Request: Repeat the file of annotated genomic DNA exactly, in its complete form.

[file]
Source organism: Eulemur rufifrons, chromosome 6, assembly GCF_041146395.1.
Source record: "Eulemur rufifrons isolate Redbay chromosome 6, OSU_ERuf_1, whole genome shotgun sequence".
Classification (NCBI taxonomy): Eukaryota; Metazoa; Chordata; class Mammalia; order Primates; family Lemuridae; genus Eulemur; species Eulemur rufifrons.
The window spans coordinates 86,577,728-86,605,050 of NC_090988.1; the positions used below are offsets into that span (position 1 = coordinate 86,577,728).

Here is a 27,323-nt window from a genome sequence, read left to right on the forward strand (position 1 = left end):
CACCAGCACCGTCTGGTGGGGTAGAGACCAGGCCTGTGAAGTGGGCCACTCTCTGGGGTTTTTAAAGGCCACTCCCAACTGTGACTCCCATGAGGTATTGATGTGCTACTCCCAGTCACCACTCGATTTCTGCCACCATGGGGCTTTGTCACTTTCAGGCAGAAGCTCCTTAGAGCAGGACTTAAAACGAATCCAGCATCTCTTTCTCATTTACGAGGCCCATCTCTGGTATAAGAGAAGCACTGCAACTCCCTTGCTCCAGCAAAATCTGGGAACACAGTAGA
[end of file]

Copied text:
Source organism: Eulemur rufifrons, chromosome 6, assembly GCF_041146395.1.
Source record: "Eulemur rufifrons isolate Redbay chromosome 6, OSU_ERuf_1, whole genome shotgun sequence".
Classification (NCBI taxonomy): Eukaryota; Metazoa; Chordata; class Mammalia; order Primates; family Lemuridae; genus Eulemur; species Eulemur rufifrons.
The window spans coordinates 86,577,728-86,605,050 of NC_090988.1; the positions used below are offsets into that span (position 1 = coordinate 86,577,728).

Here is a 27,323-nt window from a genome sequence, read left to right on the forward strand (position 1 = left end):
CACCAGCACCGTCTGGTGGGGTAGAGACCAGGCCTGTGAAGTGGGCCACTCTCTGGGGTTTTTAAAGGCCACTCCCAACTGTGACTCCCATGAGGTATTGATGTGCTACTCCCAGTCACCACTCGATTTCTGCCACCATGGGGCTTTGTCACTTTCAGGCAGAAGCTCCTTAGAGCAGGACTTAAAACGAATCCAGCATCTCTTTCTCATTTACGAGGCCCATCTCTGGTATAAGAGAAGCACTGCAACTCCCTTGCTCCAGCAAAATCTGGGAACACAGTAGA